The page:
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Brazil Won’t Help Rio de Janeiro State Pay Its Bills

  • Associated Press

A riot police runs during a demonstration against a constitutional amendment, known as PEC 241, that limit public spending, in Porto Alegre, Brazil, Nov. 11, 2016. The message reads, "Against all authority."

A riot police runs during a demonstration against a constitutional amendment, known as PEC 241, that limit public spending, in Porto Alegre, Brazil, Nov. 11, 2016. The message reads, "Against all authority."

Brazilian officials said Friday the federal government won't intervene to help the financially strapped state of Rio de Janeiro.

Finance Minister Henrique Meirelles told reporters the government cannot adopt measures to help one state because “all states are facing financial difficulties.”

Protests erupts

Late Friday, clashes erupted between police and demonstrators in Rio following a march against spending cut proposals by both the federal and state governments.

Thousands of people, mostly public school teachers, university professors and union members, marched to the state legislative assembly building. Toward the end of the mostly peaceful protest a small group of masked men known as Black Blocs began throwing glass bottles and fireworks toward police, who responded with teargas, stun grenades and pepper spray. At least two people were detained.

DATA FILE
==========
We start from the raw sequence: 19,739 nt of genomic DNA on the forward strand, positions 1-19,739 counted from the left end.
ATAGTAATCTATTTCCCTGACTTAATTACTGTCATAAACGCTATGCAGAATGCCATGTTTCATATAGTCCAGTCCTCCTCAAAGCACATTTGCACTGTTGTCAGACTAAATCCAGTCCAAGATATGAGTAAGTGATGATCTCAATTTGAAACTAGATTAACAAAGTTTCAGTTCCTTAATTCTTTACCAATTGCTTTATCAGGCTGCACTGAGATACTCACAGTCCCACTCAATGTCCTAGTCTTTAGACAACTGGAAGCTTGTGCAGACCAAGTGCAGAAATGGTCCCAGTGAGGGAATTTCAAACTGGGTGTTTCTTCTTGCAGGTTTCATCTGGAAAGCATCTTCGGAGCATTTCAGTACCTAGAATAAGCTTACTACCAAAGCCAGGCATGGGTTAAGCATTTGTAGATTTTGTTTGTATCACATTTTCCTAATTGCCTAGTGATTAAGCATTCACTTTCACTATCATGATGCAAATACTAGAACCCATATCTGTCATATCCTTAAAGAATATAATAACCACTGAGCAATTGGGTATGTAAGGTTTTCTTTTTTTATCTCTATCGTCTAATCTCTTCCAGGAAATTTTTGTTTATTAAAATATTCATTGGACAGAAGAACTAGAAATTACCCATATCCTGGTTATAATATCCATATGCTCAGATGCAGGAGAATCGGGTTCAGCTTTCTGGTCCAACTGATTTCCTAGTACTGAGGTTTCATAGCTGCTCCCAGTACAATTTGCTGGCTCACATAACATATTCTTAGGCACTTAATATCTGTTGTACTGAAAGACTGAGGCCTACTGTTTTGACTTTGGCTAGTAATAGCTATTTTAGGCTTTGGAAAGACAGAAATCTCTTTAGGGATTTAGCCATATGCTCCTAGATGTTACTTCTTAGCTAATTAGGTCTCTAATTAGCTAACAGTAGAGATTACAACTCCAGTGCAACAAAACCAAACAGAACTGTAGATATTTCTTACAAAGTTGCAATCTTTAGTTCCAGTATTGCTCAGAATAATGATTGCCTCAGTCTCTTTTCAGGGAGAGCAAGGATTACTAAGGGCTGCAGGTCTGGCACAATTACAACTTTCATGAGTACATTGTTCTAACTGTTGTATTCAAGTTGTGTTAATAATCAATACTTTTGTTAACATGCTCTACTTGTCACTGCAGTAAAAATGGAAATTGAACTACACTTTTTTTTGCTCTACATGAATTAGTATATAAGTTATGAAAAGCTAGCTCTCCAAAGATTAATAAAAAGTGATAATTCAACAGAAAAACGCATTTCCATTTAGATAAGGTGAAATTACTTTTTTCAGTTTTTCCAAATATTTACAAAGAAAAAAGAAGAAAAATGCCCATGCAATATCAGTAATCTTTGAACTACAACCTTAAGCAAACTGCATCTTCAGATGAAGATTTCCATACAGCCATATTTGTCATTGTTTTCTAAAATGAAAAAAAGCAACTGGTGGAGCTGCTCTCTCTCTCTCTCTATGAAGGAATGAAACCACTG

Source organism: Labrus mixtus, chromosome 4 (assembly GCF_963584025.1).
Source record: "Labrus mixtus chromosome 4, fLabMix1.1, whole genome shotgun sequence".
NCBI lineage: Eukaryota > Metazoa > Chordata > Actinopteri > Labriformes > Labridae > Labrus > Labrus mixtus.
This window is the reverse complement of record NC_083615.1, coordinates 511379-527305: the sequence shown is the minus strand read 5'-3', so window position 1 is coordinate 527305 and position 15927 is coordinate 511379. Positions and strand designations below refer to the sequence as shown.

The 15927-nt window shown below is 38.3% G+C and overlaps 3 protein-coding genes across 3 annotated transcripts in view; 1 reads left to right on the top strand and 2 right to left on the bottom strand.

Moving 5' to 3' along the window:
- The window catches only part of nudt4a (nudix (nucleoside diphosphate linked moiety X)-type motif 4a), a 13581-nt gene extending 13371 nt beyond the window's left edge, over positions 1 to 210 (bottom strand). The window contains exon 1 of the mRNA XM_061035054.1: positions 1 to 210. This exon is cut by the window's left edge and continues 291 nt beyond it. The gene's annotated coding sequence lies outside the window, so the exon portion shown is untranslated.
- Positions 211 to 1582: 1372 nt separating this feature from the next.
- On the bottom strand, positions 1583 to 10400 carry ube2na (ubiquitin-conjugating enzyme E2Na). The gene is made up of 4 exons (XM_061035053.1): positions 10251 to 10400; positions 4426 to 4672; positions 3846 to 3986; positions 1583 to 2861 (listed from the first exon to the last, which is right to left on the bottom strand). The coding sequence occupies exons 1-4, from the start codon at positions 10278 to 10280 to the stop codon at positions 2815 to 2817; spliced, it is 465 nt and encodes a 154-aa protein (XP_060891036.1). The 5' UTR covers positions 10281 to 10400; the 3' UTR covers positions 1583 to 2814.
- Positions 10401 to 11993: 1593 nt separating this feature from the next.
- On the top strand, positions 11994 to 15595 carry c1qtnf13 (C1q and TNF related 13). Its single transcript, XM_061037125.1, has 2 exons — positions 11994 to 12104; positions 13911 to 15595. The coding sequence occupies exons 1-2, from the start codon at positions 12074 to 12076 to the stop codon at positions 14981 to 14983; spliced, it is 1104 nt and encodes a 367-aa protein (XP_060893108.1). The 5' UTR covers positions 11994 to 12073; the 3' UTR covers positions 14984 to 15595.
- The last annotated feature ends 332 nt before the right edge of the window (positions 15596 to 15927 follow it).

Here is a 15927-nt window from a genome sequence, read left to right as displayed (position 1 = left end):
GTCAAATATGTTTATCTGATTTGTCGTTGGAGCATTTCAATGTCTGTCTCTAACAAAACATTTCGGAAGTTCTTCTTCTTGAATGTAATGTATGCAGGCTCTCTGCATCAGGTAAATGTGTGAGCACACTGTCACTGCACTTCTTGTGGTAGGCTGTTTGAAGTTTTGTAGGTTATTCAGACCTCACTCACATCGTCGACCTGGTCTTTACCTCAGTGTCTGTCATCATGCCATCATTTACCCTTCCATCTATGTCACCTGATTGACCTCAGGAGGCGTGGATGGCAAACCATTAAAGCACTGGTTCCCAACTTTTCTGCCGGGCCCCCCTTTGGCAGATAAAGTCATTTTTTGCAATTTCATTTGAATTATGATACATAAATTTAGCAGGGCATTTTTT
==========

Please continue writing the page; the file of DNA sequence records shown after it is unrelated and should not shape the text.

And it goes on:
Local media reported this week that Rio de Janeiro Gov. Fernando Pezao was thinking about asking the federal government for help with the financial crisis. But Pezao told reporters Friday he did not plan to ask the government to intervene.

State owes federal governments

Brazil’s government Thursday froze Rio’s accounts until it pays 140 million reals ($42 million) it owes the national administration.

The state declared a state of financial emergency before Rio’s 2016 Olympic Games in August, but many public workers haven’t been paid in months.

Because the financial crisis stems from a drop in global oil and commodity prices, Meirelles has suggested that the state borrow funds from international banks, using future oil revenue as a guarantee.

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